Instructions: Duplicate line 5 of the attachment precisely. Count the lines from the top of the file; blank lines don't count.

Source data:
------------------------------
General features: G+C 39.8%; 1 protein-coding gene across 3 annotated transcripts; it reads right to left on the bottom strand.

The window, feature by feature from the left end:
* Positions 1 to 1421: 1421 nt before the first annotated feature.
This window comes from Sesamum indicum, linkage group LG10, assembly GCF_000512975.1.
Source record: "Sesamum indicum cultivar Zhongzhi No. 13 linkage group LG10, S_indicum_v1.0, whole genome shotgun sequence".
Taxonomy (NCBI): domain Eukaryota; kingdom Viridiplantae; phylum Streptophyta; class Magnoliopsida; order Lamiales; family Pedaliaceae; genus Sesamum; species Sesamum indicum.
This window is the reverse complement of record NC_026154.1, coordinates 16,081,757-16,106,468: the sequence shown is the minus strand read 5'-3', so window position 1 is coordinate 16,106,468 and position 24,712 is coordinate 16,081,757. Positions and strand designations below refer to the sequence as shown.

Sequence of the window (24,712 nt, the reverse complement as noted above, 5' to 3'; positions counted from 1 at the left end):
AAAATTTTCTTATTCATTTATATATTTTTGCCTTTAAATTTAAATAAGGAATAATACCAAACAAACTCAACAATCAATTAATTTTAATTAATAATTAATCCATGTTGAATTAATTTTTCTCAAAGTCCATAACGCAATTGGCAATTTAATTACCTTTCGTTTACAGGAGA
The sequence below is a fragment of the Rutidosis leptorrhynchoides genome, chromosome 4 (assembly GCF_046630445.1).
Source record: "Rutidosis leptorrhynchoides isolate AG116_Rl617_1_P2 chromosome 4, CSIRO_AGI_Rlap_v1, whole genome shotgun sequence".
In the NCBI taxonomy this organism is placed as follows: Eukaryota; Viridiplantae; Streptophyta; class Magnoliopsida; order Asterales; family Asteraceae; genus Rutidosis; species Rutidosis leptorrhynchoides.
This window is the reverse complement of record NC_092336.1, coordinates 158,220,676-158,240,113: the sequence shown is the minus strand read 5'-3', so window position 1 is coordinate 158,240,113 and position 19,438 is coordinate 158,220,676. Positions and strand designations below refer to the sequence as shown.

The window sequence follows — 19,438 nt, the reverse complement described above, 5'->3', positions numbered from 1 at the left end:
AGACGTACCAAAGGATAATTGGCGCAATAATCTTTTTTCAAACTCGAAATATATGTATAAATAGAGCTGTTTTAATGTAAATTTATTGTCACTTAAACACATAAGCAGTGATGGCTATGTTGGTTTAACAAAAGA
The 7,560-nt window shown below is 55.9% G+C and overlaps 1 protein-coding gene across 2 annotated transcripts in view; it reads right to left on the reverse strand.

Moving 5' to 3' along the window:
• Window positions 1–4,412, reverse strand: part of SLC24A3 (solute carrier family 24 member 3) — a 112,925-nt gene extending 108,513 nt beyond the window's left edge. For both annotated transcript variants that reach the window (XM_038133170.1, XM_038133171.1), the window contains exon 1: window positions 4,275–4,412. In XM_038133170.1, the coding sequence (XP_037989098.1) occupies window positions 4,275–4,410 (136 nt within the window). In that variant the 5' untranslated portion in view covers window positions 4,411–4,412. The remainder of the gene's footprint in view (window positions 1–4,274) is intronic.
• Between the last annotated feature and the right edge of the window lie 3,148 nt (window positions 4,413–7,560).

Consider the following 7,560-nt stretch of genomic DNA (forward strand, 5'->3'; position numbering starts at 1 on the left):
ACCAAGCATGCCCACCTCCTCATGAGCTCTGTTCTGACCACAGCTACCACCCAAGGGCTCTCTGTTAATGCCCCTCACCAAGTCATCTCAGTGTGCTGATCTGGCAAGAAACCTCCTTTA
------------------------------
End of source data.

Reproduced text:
Source record: "Sesamum indicum cultivar Zhongzhi No. 13 linkage group LG10, S_indicum_v1.0, whole genome shotgun sequence".